Applying the Hybrid Threat Model
By Janne Jokinen, deputy director of the Community of Interest on Hybrid Influence at the European Centre of Excellence for Countering Hybrid Threats
The Russian invasion and occupation of parts of Ukraine in 2014 was the final wakeup call to European states that the post-Cold War security environment was decaying. Two facts became undeniable: The use of armed force had been reintroduced into interstate relations in Europe, and the definitions of armed conflict and peaceful competition were becoming increasingly fluid and overlapping. In hindsight, the shift had been apparent for some time — e.g., in Russia’s invasion and occupation of parts of Georgia in 2008 — but it took a conflict involving a state bordering the European Union, and a campaign conducted efficiently and at a large scale, for the signals to be taken seriously.
Russia’s leadership expressly linked its operations in Ukraine in 2014 with its broader objective to change the European security order by returning to a model in which the sovereignty of most states would be relative and subordinate to that of “great powers” (as perceived by Moscow), and especially of Russia itself. Again, this message was nothing new. Russia had been calling for such a reordering of Europe and the world for years.
The conflict in Ukraine and the Western reactions to it coincided with changes in European relations with China. These changes were the result of China’s economic and political power having reached a level that made the exercise of that power tangible, and a shift in the way the Chinese Communist Party (CCP) leadership sought to secure its position domestically and internationally. Europeans were shaken by the increasingly stringent demands made by Beijing of foreign enterprises operating in Chinese markets, China’s growing economic and technological clout around the world, as well as by agents of Chinese security services operating more blatantly within European societies and by the aggressive style of its “wolf warrior” diplomats. Consequently, while it was Russia that drew the spotlight to the new world of hybrid threats, China quickly emerged as a possible equal in many Western security threat assessments.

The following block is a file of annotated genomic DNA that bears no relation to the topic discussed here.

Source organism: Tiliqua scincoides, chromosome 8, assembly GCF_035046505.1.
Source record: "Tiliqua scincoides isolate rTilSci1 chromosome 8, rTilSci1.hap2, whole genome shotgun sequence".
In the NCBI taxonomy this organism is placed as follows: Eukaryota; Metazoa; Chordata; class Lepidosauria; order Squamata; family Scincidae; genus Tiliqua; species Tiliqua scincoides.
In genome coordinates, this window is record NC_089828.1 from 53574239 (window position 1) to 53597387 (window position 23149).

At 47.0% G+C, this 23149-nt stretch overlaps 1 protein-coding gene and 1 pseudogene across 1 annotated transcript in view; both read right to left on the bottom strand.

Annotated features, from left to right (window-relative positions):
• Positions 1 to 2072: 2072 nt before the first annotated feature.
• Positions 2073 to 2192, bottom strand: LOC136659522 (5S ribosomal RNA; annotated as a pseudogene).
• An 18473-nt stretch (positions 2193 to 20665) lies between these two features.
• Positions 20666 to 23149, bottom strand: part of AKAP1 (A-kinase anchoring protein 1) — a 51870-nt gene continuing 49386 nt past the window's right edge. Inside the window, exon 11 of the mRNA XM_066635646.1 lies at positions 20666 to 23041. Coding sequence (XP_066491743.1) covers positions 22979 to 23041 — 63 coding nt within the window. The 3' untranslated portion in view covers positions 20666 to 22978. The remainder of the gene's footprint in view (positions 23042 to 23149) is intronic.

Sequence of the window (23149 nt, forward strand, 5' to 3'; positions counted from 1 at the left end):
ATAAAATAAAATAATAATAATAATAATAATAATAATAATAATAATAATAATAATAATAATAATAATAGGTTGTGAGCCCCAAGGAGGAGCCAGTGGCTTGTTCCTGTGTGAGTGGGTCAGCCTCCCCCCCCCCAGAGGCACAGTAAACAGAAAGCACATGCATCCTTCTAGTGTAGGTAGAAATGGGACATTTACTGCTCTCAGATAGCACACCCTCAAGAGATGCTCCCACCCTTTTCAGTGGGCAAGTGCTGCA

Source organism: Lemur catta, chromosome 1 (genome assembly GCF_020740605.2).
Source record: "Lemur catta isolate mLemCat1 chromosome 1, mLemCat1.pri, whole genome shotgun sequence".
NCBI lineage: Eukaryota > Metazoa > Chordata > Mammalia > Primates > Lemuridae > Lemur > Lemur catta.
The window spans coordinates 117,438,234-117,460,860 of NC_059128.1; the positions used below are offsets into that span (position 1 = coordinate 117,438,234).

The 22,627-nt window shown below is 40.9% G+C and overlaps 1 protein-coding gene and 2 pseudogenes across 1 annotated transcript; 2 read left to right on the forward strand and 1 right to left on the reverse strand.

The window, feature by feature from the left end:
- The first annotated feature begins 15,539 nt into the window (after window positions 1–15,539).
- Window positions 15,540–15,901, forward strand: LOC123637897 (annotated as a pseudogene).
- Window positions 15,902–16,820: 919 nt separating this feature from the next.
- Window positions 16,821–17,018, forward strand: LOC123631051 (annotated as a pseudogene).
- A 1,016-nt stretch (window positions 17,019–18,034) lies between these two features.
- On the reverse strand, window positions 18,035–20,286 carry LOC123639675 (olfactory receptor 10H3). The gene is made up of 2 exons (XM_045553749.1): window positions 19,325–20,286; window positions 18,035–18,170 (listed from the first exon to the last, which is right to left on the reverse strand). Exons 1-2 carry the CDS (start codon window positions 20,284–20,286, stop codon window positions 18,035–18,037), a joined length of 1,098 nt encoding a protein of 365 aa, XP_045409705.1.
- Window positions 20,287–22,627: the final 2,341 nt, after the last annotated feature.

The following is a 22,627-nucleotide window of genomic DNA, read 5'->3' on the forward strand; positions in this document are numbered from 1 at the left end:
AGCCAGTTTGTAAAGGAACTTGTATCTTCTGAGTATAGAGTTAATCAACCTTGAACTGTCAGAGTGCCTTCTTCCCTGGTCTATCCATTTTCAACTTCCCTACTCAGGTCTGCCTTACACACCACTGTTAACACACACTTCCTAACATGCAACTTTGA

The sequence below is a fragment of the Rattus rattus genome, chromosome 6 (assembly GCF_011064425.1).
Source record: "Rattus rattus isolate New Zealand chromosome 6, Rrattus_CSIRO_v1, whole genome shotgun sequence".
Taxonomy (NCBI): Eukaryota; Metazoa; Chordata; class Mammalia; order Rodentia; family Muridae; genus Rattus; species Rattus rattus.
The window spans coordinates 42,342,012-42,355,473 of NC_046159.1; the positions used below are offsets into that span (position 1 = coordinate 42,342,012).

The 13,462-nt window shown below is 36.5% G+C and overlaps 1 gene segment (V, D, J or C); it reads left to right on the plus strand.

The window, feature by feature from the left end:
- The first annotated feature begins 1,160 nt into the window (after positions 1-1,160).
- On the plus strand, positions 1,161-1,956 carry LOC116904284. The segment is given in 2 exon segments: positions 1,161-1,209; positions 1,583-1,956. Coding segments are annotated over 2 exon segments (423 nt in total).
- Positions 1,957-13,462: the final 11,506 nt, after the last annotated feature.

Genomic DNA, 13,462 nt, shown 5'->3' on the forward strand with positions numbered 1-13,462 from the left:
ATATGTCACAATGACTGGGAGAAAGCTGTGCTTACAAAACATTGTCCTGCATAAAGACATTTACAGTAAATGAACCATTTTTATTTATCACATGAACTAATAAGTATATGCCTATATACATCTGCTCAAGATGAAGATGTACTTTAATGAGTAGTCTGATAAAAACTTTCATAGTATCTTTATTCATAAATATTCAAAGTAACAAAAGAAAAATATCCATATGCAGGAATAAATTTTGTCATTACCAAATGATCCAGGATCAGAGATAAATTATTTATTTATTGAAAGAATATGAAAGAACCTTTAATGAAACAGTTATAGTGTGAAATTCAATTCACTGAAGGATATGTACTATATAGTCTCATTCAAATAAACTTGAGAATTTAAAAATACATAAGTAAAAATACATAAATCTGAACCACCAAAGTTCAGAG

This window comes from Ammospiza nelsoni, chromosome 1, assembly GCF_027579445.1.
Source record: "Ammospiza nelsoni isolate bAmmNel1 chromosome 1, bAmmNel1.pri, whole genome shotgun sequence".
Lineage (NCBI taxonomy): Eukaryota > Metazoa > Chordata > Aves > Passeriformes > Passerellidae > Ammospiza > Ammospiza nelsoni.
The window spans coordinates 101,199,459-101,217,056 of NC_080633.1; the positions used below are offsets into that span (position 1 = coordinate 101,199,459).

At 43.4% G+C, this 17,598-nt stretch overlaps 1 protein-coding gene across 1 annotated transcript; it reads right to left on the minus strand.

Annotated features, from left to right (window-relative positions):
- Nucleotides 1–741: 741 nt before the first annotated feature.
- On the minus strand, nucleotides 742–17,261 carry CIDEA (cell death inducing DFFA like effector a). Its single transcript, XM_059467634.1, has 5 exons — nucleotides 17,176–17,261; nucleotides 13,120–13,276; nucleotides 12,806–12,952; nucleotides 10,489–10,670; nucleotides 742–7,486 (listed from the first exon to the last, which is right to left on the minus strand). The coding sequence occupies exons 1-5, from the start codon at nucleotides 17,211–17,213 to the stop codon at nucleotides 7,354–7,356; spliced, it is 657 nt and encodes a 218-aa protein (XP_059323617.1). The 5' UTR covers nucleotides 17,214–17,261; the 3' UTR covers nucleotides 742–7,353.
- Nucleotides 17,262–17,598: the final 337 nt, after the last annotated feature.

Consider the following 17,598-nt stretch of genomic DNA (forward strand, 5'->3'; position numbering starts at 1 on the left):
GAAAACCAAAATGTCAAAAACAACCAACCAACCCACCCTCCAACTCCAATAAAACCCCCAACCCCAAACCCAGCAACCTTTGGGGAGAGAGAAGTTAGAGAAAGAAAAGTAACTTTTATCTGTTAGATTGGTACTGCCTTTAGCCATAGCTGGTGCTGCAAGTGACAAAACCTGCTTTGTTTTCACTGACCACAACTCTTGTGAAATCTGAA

The European reaction to the new threat environment has — aside from those who deny any significant change or see it as positive — had three main components: the reactivation and (re)construction of conventional defense capabilities; the reactivation of security alliances and partnerships; and the return to the whole-of-society concept of security. While this idea is not new as such — the history of the Cold War is the history of “total defense” — most European states considered it irrelevant in the post-Cold War era. Defense and national security policy documents, formulated by Western states during the late 2010s, have grappled with the change by introducing and redefining terminology used in the context of counterinsurgency and conflict-management operations, with inevitable confusion and misunderstandings. Terms such as “hybrid warfare,” “hybrid threat activities,” “gray zone activities” and “asymmetric warfare” are being used interchangeably or with new definitions. Moreover, defense experts are now required to work together with counterintelligence, law enforcement, media, the private sector and civil society. These partners each bring to the table their own terminologies and modes of thinking. Consequently, a lot of work remains to be done at the conceptual level to make deterrence and countermeasures effective.
The conceptual model for hybrid threats, which is employed by the European Centre of Excellence for Countering Hybrid Threats (Hybrid CoE), seeks to replace the confusion with a common analytical frame of reference. The model is applied in this article to identify basic elements in China’s profile as a hybrid threat actor and develop recommendations for action.
The Conceptual Model for Hybrid Threats
The Hybrid CoE was created in 2017 in the aftermath of Russia’s invasion of Ukraine and illegal annexation of Crimea — operations in which Russia made extensive use of hybrid methods. The use of such methods by Moscow was not new. The history of the Cold War is replete with activities that fit the hybrid definition. Russian strategic thinking is a direct descendant of Soviet traditions. It is useful to remember that the same traditions find expression in the methods that the CCP has applied both domestically and abroad throughout its history. While examples of outright cooperation between Russia and China remain few, the Chinese carefully study the techniques Russia uses and are quick to adopt the ones that appear effective.